The damage can’t be undone once HAVS develops and includes painful attacks in the fingers being triggered by cold temperatures. Nearly 2 million people are at risk of developing the disease, reports the Health and Safety Executive (HSE).

manualhandling.jpegManual Handling
Construction projects involve a lot of manual work, with materials and equipment being required to be lifted and moved aroundconstantly.Poor manual handling, through repetitive movement or a specific incident, can cause musculoskeletal disorders. Out of 82,000 work-related ill-health cases in 2017/18, 62% were musculoskeletal disorders, accounting for a higher proportion of ill health cases than in all industries (44%).

Employers must provide training for employees whose duties involve manual handling.

ETD Training’s online manual handling training course gives an awareness to both employers and employees of the general guidelines and requirements that should be followed to minimise manual handling risk.


Collapse accounted for 12% of fatalities in 2017/18, according to HSE data. More of a risk than a hazard, collapse is an inherent danger on a building site with demolition often being part of the building process. Excavation can often be carried out too, with holes and trenches dug into the ground. Inadequate, or poorly erected scaffolding, also poses a risk of collapse.

High visibility signs and barriers can help reduce risk as well as regularly assessing collapse risk through stages of construction development.


Prior to its ban in 1999 asbestos products were used extensively in domestic, commercial and public properties. Sadly, that means the dangers of asbestos are still widespread for tradesmen who are involved in the maintenance, refurbishment or demolition of any building built or refurbished before the year 2000.

Around 20 tradesmen, including electricians, joiners and plumbers, die each week as a result of past exposure.

Asbestos has been the focus of high-profile awareness campaigns by the HSE who calculate that, at 36%, cancers caused by exposure to asbestos kill more people than any other work-related disease.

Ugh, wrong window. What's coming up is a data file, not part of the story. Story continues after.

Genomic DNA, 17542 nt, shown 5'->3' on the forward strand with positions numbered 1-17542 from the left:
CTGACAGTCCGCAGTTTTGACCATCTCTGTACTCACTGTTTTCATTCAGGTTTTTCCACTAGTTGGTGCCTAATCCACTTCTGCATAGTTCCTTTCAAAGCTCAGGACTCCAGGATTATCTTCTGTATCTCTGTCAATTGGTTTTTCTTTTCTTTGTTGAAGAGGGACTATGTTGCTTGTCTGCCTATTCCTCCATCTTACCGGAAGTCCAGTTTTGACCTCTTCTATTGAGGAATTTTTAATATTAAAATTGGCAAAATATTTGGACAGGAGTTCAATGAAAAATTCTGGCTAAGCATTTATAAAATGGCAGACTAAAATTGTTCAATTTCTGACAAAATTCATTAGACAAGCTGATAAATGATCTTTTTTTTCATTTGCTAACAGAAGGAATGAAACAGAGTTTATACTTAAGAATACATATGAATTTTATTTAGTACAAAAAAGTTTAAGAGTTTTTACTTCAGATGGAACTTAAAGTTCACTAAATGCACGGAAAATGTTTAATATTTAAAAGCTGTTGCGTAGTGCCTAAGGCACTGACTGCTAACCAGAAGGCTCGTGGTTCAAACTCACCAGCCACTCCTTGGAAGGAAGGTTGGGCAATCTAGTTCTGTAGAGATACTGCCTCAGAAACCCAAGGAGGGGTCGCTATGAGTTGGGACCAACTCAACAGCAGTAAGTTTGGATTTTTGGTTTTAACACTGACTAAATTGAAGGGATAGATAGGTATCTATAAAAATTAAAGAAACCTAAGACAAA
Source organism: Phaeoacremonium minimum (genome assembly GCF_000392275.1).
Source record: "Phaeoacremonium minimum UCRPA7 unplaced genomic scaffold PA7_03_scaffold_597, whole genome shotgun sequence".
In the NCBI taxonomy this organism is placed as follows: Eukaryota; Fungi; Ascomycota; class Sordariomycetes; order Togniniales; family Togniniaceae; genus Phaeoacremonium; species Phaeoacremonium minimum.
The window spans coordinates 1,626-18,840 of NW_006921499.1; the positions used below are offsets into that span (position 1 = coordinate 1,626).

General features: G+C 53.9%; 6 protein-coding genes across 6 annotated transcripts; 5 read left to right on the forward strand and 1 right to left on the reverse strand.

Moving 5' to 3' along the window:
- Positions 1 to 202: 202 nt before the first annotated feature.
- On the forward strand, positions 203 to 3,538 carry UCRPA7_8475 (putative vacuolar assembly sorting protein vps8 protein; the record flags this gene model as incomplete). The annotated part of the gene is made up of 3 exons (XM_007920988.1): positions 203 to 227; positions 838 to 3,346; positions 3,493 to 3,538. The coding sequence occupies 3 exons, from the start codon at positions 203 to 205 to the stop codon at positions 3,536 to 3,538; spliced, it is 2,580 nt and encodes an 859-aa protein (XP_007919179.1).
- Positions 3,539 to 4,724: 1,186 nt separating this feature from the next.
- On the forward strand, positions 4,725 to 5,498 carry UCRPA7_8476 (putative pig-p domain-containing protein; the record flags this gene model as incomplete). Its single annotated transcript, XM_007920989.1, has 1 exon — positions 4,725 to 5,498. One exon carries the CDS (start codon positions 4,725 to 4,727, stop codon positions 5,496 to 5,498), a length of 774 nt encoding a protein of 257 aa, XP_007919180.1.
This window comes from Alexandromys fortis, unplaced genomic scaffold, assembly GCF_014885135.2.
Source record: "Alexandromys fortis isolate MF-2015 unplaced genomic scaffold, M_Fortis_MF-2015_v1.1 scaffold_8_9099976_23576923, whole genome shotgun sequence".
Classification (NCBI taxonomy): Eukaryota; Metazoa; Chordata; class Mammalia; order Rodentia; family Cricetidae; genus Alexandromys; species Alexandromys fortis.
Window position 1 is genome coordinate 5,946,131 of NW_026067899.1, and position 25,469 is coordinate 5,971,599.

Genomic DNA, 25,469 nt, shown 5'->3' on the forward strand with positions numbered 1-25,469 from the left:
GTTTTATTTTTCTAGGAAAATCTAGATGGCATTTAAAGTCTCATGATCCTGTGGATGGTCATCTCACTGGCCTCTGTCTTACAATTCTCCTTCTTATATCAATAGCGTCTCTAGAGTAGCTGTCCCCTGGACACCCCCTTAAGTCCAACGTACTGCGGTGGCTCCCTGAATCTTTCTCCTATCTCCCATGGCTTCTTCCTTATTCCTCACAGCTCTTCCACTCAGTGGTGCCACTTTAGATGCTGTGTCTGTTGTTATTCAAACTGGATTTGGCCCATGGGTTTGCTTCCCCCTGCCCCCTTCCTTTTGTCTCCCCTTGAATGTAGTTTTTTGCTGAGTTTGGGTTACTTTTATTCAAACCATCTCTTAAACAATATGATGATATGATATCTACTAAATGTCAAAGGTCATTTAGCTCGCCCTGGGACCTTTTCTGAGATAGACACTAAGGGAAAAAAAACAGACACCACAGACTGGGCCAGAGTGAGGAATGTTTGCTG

Workers need to have an awareness of asbestos and training on how to recognise it, and the knowledge of its dangers when it is disturbed, or its condition has deteriorated.

Construction sites are extremely noisy with loud machinery and repetitive sounds such as drilling. Loud noise is not only a risk to hearing but can also cause accidents through distraction or covering up the sounds of safety alarms and warnings.

Separate noise risk assessment may be needed to reduce risk to workers.

Airborne Fibres & Materials
Construction creates a lot of dust which is often a fine, invisible and toxic mix of hazardous materials and fibres. This dust can lead to lung damage causing illnesses such as chronic obstructive pulmonary disease, asthma and silicosis.

Employers must ensure they not only provide protective equipment to workers but that it is being used.


Contact with electricity – an obvious danger - caused 6% of construction work-related deaths in 2017/18. It’s not just electricians who are at risk from being injured or killed by electricity but other workers who may be working near cables or working at height near to power lines.

Construction: Key Health & Safety Stats


*Source: HSE (Data up to March 2018)